Michigan Technological University invites the community to join in celebrating the start of construction on its new H-STEM Engineering and Health Technologies Complex. The groundbreaking ceremony, at 1 p.m. Friday, April 29, will take place on campus near the Chemical Sciences and Engineering Building. Those attending will hear from University leaders, faculty and community members involved with the project, which supports industry-relevant educational and research programs in health and human-centered engineering with a science, technology, engineering and math, or STEM-focused, approach.
Michigan Tech President Rick Koubek said the project addresses a critical need identified by regional and state leaders as well as the University. “The new H-STEM building will play a pivotal role in supporting health-related research and outcomes not only for the Upper Peninsula, but for our state and country,” he said. “This building would not be possible without the tremendous support of our governor, Legislature and the many Michigan Tech faculty and staff members who have worked diligently throughout the planning process. We are indeed grateful for their efforts and their commitment to higher education in Michigan.”
The H-STEM Complex will include newly constructed shared and flexible laboratory spaces co-located with renovated classrooms and learning spaces within the existing Chemical Sciences and Engineering Building. Michigan Tech Vice President for Research David Reed said the project will impact departments across campus, enhancing innovation and collaboration. “Around 60 of our faculty do research that is somehow related to human health,” Reed said. “This new center will give them modern facilities that support collaborative, interdisciplinary research. Having the departments of chemistry, chemical engineering, biomedical engineering, and kinesiology and integrative physiology in one facility, along with our Health Research Institute, will facilitate continued growth of these important activities.”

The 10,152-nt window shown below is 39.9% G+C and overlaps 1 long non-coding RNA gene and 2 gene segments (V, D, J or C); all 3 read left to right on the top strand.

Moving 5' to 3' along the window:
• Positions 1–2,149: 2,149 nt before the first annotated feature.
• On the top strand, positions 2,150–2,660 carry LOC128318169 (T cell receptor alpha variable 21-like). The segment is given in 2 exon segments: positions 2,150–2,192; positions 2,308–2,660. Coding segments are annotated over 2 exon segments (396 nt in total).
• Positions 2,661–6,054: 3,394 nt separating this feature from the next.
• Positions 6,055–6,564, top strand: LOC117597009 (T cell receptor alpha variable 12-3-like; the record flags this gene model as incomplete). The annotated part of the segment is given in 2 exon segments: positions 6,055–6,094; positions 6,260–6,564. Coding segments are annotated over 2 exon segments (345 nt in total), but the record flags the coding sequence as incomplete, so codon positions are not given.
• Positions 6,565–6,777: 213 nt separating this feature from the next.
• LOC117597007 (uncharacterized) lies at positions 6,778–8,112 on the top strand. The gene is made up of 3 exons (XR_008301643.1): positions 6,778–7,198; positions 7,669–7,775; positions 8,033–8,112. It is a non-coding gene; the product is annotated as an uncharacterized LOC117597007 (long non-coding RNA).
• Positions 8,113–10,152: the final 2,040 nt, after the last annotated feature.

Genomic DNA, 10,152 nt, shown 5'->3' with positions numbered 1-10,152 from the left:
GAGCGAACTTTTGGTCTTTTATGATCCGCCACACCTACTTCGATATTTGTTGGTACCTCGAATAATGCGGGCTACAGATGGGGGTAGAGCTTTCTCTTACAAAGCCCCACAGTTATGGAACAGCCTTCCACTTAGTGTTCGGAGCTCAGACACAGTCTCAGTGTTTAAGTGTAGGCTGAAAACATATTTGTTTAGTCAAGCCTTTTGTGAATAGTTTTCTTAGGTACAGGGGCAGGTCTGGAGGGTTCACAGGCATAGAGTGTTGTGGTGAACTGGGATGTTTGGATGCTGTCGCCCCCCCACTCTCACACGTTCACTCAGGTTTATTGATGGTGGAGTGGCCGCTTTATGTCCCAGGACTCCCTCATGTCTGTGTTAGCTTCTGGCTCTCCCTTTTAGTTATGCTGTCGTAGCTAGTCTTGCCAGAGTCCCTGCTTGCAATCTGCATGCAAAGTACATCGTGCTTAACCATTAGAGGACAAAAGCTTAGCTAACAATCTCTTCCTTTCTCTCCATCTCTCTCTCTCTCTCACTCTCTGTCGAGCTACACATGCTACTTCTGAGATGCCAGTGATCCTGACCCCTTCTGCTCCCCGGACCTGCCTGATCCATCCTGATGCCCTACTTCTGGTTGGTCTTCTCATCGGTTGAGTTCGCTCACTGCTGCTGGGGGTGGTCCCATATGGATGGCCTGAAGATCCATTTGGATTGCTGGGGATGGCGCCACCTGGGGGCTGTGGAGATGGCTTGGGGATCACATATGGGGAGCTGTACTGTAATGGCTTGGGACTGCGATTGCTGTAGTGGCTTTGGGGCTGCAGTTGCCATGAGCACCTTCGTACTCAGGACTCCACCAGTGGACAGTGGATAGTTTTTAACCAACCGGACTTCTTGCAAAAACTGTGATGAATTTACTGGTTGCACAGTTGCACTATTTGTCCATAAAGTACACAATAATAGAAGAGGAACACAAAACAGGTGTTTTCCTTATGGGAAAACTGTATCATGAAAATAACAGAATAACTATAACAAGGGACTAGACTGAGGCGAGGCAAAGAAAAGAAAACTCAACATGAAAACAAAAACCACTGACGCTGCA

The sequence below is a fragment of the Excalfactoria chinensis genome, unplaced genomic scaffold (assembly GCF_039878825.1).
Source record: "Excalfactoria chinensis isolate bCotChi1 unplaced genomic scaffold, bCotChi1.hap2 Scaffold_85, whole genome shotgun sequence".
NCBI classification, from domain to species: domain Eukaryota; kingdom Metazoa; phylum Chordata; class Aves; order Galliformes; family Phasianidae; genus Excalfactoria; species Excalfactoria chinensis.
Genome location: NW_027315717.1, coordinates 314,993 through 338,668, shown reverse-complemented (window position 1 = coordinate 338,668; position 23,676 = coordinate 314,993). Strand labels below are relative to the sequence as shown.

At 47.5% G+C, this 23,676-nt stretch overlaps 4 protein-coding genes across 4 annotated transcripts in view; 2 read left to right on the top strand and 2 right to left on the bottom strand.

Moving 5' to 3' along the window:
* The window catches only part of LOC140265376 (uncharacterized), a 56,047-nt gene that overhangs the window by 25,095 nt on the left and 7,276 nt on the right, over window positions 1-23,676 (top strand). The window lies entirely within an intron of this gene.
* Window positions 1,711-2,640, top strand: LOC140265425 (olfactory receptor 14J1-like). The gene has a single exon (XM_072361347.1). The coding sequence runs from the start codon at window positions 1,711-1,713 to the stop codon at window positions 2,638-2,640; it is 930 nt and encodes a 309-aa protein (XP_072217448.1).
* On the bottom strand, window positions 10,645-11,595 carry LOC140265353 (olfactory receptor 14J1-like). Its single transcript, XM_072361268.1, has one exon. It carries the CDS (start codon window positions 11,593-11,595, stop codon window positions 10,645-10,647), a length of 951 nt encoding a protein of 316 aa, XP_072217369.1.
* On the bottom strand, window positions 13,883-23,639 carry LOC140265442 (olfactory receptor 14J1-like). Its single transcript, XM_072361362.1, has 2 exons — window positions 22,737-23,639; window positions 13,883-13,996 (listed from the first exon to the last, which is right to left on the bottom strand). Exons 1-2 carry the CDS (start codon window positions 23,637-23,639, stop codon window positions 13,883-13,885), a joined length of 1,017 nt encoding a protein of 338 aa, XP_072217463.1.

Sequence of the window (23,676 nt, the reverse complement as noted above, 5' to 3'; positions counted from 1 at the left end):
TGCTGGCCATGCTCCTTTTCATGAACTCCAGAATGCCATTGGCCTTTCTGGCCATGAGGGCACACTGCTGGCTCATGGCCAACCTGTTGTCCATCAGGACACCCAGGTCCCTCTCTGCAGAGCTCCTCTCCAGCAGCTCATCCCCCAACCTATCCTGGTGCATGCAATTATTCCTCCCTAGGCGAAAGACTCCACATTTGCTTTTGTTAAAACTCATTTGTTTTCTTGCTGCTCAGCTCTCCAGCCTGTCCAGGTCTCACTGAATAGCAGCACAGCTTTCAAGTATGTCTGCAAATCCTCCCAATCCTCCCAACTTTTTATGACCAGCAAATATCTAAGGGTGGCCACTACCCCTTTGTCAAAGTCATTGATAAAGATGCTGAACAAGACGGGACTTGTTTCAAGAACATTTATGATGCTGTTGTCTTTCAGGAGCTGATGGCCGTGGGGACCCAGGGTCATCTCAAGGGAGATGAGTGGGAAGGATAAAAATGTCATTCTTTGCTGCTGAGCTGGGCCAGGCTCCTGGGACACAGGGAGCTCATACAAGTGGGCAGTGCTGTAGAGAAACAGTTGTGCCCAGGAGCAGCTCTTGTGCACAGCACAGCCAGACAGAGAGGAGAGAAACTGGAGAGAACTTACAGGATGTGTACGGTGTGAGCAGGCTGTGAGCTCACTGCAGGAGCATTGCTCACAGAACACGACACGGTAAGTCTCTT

As it fosters educational programs for tomorrow’s workforce and the continued growth of research at Michigan Tech, the H-STEM Complex also brings direct benefits to the Keweenaw, said Provost and Senior Vice President for Academic Affairs Jaqueline Huntoon. “As Michigan Tech researchers develop new devices and analytical techniques to support the work of health care providers, they will also be contributing to the economic growth of our local community,” she said.
Learn more about Michigan Tech’s H-STEM Complex.